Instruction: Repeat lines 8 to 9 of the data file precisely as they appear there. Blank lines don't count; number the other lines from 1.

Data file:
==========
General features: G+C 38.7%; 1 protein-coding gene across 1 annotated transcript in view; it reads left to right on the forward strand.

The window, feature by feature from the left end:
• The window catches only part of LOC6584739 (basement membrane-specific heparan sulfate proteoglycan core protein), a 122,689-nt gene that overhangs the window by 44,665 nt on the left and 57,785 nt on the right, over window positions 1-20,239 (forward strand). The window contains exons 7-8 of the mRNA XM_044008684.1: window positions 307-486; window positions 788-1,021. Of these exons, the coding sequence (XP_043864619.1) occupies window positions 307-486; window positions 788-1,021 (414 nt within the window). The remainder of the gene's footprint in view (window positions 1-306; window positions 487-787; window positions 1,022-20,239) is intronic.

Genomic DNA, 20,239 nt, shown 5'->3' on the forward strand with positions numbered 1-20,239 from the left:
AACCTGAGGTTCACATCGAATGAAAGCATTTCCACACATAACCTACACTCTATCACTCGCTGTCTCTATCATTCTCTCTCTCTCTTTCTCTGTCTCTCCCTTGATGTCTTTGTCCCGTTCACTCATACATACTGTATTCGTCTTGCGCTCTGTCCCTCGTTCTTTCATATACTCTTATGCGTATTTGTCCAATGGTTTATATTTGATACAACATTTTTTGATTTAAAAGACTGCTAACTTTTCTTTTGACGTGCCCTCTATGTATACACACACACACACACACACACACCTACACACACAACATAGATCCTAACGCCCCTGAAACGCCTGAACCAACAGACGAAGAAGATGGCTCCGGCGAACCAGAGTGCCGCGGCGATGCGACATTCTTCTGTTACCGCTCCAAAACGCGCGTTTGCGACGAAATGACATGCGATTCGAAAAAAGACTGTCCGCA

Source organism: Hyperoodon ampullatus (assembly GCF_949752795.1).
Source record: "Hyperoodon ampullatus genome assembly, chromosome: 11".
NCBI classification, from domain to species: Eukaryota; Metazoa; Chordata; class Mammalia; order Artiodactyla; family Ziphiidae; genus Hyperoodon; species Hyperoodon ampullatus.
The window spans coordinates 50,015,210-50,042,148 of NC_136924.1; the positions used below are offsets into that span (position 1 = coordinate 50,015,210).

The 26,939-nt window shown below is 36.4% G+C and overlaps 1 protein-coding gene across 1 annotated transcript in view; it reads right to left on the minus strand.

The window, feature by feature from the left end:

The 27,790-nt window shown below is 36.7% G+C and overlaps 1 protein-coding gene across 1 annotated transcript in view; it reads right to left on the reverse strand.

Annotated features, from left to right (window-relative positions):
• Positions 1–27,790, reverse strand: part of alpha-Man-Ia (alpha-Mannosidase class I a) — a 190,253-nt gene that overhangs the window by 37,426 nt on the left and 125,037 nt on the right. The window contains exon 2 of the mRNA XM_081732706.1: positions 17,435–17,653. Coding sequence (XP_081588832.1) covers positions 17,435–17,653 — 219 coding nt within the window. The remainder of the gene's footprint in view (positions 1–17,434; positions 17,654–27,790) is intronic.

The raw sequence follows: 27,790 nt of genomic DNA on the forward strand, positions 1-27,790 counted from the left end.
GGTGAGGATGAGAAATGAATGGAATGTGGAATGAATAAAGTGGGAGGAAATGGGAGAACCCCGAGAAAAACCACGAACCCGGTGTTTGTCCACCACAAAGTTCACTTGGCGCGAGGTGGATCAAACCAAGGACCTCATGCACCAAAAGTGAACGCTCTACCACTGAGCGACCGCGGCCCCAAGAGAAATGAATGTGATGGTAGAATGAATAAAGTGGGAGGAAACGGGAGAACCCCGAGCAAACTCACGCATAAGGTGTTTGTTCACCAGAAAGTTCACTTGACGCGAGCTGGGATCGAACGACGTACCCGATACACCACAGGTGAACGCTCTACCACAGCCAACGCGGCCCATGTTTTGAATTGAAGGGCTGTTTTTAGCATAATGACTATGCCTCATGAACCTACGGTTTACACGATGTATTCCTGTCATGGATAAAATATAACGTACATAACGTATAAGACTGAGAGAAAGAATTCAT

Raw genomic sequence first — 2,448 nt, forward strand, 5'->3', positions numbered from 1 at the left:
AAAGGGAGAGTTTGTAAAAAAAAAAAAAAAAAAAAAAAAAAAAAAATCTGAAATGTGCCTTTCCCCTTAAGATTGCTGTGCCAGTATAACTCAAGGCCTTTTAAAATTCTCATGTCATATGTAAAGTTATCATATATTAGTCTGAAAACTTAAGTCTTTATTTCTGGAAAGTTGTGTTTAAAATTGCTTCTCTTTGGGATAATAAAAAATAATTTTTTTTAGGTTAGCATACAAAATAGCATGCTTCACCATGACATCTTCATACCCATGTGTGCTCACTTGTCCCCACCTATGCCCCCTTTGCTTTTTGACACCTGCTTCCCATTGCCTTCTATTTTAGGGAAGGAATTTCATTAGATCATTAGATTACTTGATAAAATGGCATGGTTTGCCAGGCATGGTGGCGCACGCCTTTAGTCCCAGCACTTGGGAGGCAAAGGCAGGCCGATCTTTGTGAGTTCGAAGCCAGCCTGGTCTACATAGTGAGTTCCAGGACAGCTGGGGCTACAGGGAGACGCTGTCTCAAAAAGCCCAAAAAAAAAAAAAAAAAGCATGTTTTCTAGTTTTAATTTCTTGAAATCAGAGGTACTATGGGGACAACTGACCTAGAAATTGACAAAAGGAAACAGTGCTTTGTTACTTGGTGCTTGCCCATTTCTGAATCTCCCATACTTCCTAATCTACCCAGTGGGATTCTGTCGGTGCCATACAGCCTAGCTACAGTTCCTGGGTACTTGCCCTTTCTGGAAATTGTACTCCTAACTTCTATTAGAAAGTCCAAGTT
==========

NCBI classification, from domain to species: Eukaryota; Metazoa; Chordata; class Mammalia; order Artiodactyla; family Ziphiidae; genus Hyperoodon; species Hyperoodon ampullatus.
The window spans coordinates 50,015,210-50,042,148 of NC_136924.1; the positions used below are offsets into that span (position 1 = coordinate 50,015,210).